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These reservoirs serve as primary sources of drinking water for approximately one-third of WSSC Water’s 1.8 million customers.

We're here to help! Select from the topics below to start your search from our list of frequently asked questions.

Watershed Regulations

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Watershed Regulations
Questions

While WSSC Water is a public agency, the watershed property is considered private property as it was specifically purchased with ratepayer dollars to provide a protective buffer area for the reservoirs which are a source of drinking water. Anyone found to be on WSSC Water watershed property who does not have a WSSC Water-issued permit is trespassing. 

Daily hours in season are from sunrise to sunset.

We will have a “hotline” much like a ski resort.  Just call (301) 206-4FUN (4386) and select option 1.

WSSC Water maintains bulletin boards at each recreation area to update users about new activities or potential threats. Important updates regarding recreation area closers, stewardship projects, etc. are also posted on our website www.wsscwater.com, as well as on our public Facebook Page - WSSC Watershed Recreation.

Yes. The permit is free of charge. You still must obtain the permit, though. To obtain your complimentary Seasonal Watershed Use Permit, you need to visit us at one of the following locations:  

  • Brighton Dam Visitor Center, 2 Brighton Dam, Brookeville, MD 20833 open every day from 7:00 am to sunset from March to October and November to February from 7:00 am to 5:00 pm, telephone number 301.206.7485.
  • Washington Suburban Sanitary Commission Cashier’s Office, 14501 Sweitzer Lane, Laurel, Maryland 20707 open from 7:30 am to 5:00 pm Monday through Friday.
  • Complimentary permits must be obtained and renewed in person at one of these two locations.

Children under 16 don’t need a permit, but they must be with someone who does have a permit.  People 65 and older or disabled military veterans and active military on leave will receive complimentary permits.

There are costs associated with removal of trash left by people participating in picnics. WSSC Water has tried to make the fee fair by only requiring one person participating in a picnic to obtain a Picnic Permit. The cost is directly proportional to the number of people participating. One permit for every 6 individuals between the ages of 16 and 65.

No.  A Watershed Use Permit allows the holder to: bird watch, boat, picnic, fish, hike, ride a horse, and hunt on the Watershed in authorized areas and during authorized times. 

However, purchase of a Picnic Permit does not authorize a person to participate in any activity except a picnic.

No.  Employees can still receive complimentary watershed use permits.  However, their spouses and children 16 years old and older must buy a permit. This is a change from past practices.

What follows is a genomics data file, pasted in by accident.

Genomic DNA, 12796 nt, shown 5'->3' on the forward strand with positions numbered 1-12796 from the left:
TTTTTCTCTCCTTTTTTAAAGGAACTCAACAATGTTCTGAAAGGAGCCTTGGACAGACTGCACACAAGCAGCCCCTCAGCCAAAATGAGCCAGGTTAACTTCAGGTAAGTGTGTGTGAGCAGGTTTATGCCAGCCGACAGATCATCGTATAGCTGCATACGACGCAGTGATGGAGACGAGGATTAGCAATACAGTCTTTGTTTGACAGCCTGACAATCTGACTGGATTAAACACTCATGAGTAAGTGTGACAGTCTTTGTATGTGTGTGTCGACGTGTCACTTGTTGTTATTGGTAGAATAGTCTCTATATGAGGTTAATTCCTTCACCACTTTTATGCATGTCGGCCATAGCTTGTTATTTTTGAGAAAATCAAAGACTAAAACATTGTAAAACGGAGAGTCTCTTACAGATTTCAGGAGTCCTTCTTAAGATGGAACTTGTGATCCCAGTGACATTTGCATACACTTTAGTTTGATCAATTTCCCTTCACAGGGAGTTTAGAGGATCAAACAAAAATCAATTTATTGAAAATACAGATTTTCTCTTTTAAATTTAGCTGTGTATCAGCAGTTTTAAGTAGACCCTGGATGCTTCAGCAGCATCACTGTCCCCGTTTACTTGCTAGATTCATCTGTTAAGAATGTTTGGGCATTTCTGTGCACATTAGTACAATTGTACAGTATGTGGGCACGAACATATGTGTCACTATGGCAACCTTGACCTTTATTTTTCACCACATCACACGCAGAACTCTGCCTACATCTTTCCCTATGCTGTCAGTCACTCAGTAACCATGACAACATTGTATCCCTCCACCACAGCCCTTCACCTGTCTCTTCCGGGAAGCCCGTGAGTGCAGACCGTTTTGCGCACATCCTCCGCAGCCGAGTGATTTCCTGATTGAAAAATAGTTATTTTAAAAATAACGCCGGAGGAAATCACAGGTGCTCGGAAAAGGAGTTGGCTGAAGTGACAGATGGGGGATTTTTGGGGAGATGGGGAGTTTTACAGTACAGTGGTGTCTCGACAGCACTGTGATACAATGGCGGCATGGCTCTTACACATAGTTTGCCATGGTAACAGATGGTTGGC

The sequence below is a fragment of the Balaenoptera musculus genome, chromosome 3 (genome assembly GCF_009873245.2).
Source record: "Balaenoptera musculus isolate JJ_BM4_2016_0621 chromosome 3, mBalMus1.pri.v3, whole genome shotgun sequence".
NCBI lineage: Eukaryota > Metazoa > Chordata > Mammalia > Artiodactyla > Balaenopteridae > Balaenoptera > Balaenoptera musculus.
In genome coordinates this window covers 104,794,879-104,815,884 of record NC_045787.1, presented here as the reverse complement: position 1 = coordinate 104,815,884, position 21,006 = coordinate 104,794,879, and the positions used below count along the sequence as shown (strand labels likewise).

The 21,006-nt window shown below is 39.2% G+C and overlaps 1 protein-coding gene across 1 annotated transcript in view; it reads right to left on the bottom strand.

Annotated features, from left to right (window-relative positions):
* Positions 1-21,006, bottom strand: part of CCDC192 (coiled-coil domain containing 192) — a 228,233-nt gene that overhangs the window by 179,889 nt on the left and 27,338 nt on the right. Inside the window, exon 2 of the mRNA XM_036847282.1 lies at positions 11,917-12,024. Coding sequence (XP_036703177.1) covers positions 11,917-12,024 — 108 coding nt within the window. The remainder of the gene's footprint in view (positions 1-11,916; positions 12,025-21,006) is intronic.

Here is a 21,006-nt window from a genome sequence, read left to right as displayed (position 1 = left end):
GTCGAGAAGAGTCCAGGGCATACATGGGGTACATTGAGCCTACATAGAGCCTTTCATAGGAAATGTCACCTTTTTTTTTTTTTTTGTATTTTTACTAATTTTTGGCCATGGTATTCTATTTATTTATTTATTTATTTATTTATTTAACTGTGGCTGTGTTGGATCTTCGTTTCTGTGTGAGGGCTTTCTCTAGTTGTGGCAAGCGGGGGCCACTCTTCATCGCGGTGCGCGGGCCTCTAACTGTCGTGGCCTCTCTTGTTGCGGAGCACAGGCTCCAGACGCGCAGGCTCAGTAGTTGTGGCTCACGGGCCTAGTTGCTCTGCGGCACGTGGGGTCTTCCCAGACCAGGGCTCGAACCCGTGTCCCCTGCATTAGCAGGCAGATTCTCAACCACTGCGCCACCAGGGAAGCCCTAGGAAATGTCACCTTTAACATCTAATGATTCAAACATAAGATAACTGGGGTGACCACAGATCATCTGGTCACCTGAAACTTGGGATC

These are two different issues. We already coordinate a lot of volunteer work on the watershed to, for example, work on trails, clean culverts and plant trees, and will continue to do so. 

Organizing volunteer patrols to report inappropriate activities or other problems on the watershed is something we are considering as we develop an overall watershed management program.

Our watershed map highlights trails, parking areas, and access points. 

It’s a matter of safety.  According to the Coast Guard, 70 percent of the fatal accident victims drowned, and of these, 84% were reported as not wearing a life jacket. Eight out of every ten boaters who drowned were using boats less than 21 feet in length.

WSSC Water’s watershed regulations prohibit surfboards, stand up paddleboards, windsurfers, or any craft which facilitates frequent body contact with water in the reservoir. This decision comes from the fact that WSSC Water's reservoirs are not lakes with gently sloping sides and flat bottoms, they are deep reservoirs with steep drop-offs and submerged hazards that contribute to the number of accidental drownings that occur on the watershed.  The purpose of our reservoirs is to provide a secured source of drinking water for over 600k of our customers, and we are obligated to protect them. 

The intent is to keep people from again cutting new unauthorized trails on the watershed. Horseback riders are certainly free to use common sense and trim branches that could hurt a rider or horse moving down a trail.

It was specifically recommended in the EA Engineering study, based on the winter diurnal cycle.  That’s the repeated freezing of the ground at night, then thawing during the day - making the ground softer and more susceptible to erosion.

Adjacent landowners who would like the convenience to access WSSC Water Watershed property from their private property should purchase an adjacent landowner permit, to legally enter the watershed.  Any member of the public with a watershed use permit can access the watershed properties from designated access points at the recreation areas. Applications for a Boarding Stable Entrance Permit and Adjacent Landowner Entrance Permit are only available at the WSSC Water’s Production Team Office, located on the second floor of the WSSC Water, 14501 Sweitzer Lane, Laurel, Maryland 20707 or by calling 301.206.4FUN and select option 2. 

Last Modified: March 6, 2021, 11:26 am EST